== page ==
The move follows concern expressed by armed forces charities about the timelag between service personnel leaving the services and experiencing mental health problems and that current support is focused on people still in service. Labour says it does not want those who have served to be “forgotten” after 2014.
The fund would come out of part of the savings obtained by cutting the number of senior ranks in the armed forces. There are more admirals than ships in the navy and proportionately more officers in the UK military than in other countries. The number of army brigadiers, and commodores in the navy and RAF has risen by a third since 1990.
The rhetoric of benefit cuts is fuelling abuse of disabled people.
Tom Madders, head of campaigns at the National Autistic Society, said: “The Department for Work and Pensions is certainly guilty of helping to drive this media narrative around benefits, portraying those who receive benefits as workshy scroungers or abusing a system that’s really easy to cheat.”
He added that ministers such as the work and pensions secretary, Iain Duncan Smith, were being “deeply irresponsible” in conflating Disability Living Allowance (DLA), which helps disabled people hold down jobs, and Employment and Support Allowance (ESA), a payment for those unable to work. This “scrounger rhetoric” was already having an impact on people’s lives, Madders said, citing a woman who rang the charity to say a neighbour who formerly gave lifts to her autistic child had stopped doing so following press articles about disabled people receiving free cars under a government scheme.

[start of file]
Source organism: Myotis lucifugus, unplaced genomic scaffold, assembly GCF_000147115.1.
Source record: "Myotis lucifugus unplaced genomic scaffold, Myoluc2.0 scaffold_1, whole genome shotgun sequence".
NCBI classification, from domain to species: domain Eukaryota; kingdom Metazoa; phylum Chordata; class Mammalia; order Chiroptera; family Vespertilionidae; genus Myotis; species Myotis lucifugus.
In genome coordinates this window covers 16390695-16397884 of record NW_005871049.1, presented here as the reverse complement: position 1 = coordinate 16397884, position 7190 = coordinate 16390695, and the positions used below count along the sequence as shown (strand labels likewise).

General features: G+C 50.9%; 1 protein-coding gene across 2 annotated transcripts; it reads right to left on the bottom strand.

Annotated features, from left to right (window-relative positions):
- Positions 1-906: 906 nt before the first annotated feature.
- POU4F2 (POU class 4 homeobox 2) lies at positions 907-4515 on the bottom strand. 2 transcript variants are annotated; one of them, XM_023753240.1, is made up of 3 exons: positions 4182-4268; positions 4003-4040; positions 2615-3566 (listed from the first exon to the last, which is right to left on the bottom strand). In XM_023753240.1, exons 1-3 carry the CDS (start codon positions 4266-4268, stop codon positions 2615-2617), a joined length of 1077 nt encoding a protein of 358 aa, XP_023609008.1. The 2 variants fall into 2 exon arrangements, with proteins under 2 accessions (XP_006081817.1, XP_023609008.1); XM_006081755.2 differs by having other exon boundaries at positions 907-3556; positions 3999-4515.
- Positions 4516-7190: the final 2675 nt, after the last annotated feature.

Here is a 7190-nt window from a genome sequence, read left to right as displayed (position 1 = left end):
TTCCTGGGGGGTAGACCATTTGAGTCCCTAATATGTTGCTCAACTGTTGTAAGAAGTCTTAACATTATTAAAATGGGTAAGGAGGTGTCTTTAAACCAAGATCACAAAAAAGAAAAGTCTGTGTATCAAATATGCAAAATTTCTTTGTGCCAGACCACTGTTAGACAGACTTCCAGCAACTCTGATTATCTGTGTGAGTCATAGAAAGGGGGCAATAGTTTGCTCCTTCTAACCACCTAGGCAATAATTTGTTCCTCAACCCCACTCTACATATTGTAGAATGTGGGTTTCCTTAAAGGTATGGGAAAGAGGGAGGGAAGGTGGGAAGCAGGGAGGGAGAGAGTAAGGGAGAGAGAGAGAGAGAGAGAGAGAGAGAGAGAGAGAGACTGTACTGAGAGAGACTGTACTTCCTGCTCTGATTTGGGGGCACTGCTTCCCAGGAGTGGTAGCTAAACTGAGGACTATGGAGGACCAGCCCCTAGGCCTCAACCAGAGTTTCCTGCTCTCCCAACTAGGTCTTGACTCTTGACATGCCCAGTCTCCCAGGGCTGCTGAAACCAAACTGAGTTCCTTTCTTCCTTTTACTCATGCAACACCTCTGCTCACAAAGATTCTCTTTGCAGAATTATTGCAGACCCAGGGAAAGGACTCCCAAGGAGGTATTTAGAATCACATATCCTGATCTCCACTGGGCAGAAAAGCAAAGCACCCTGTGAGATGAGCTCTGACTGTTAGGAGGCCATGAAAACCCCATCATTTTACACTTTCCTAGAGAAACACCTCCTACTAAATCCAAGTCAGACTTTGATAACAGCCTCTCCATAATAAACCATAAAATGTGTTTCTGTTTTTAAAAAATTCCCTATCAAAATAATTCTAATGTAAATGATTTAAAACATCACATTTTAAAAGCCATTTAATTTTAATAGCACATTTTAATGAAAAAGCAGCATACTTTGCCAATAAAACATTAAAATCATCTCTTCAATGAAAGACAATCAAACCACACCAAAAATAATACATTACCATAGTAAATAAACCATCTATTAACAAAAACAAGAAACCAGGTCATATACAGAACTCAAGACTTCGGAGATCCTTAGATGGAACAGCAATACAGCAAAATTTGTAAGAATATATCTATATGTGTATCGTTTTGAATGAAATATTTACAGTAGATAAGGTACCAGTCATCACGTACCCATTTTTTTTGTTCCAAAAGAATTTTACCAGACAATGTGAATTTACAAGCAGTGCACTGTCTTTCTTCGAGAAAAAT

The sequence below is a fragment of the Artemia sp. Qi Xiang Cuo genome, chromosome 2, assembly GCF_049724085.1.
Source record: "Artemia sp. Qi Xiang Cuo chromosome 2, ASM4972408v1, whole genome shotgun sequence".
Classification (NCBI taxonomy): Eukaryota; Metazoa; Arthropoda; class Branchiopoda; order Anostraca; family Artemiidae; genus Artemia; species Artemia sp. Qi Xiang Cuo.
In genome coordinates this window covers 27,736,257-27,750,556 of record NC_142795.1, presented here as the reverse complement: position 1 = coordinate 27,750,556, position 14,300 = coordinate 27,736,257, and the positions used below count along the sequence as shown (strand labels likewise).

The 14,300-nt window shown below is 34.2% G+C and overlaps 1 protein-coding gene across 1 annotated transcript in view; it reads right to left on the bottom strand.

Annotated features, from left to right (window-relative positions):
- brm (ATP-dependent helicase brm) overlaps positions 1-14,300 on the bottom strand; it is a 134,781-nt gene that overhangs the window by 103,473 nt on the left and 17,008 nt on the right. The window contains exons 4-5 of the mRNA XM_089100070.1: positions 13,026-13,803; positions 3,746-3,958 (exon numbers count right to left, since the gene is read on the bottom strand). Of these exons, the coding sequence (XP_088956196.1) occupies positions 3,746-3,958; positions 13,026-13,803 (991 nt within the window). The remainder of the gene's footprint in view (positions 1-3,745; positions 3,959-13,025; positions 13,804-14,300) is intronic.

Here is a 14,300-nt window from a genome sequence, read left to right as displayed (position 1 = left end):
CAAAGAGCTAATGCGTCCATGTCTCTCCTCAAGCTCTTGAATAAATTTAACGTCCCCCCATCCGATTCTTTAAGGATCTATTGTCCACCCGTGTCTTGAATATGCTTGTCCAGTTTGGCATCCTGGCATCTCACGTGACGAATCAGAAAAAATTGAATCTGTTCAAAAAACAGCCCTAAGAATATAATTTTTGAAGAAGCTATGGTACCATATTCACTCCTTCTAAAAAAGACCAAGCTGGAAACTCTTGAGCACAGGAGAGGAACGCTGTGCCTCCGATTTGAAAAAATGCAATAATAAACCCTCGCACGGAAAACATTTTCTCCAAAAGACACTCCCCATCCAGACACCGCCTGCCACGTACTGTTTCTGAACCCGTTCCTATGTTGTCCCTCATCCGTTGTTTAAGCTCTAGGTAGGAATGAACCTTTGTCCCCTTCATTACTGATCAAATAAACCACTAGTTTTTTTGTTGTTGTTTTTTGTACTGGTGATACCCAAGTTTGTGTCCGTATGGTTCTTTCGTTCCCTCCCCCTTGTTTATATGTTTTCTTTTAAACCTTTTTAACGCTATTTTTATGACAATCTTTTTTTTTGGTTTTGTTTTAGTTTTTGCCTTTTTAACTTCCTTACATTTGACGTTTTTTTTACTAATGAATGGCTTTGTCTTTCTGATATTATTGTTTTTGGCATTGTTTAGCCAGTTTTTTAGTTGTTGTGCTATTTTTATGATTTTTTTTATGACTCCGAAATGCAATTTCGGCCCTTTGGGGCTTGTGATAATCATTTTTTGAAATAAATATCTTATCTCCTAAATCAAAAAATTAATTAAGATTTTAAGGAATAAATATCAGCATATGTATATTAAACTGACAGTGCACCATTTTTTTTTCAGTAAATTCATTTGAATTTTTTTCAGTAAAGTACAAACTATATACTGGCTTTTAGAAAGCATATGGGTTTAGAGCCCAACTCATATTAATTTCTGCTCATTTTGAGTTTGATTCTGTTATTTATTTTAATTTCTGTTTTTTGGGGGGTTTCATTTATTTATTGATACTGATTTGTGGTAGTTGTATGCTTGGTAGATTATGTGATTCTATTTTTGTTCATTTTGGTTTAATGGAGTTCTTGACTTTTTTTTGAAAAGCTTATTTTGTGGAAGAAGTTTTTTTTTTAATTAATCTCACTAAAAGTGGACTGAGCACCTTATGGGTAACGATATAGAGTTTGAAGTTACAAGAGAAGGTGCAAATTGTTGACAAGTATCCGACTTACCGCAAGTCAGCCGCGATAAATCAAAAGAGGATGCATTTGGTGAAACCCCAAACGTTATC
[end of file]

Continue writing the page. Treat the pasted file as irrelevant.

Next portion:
Some disabled people say the climate is so hostile they avoid going out, or avoid using facilities such as designated parking bays if they “don’t look disabled”.
Depression is on the rise among GPs.
Senior GPs said pressure on the profession was rising because of a combination of NHS reforms, the pay freeze on general practice and steadily rising workload.
They warned of a rise in clinicians quitting the profession altogether.
Chief executive of Bedfordshire and Hertfordshire LMC Dr Peter Graves said he had seen a ‘significant number’ of GPs coming forward with stress, depression and addiction problems, some of whom required psychiatric referrals or time off work.
‘We used to see two or three people a year, but now it has risen to the teens,’ he said.
He said NHS cuts were ‘beginning to bite’. ‘They revolve around getting work out of hospitals and all this extra work falls on GPs,’ he said.
For the wildcard, enjoy this hilarious commentary from Charlie Brooker after the Daily Mail website reported a study that claimed right-wingers are less intelligent than left-wingers.
As you might expect, many Mail Online readers didn’t take kindly to a report that strived to paint them as simplistic, terrified dimwits. Many leapt from the tyres they were swinging in to furrow their brows and howl in anger. Others, tragically, began tapping rudimentary responses into the comments box. Which is where the tragi-fun really began.
“Stupidest study of them all,” raged a reader called Beth. “So were the testers conservative for being so thick or were they left and using a non study to make themselves look better?” Hmmm. There’s no easy answer to that. Because it doesn’t make sense.
“I seem to remember ‘academics’ once upon a time stating that the world was flat and the Sun orbitted the Earth,” scoffed Ted, who has presumably been keeping his personal brand of scepticism alive since the middle ages.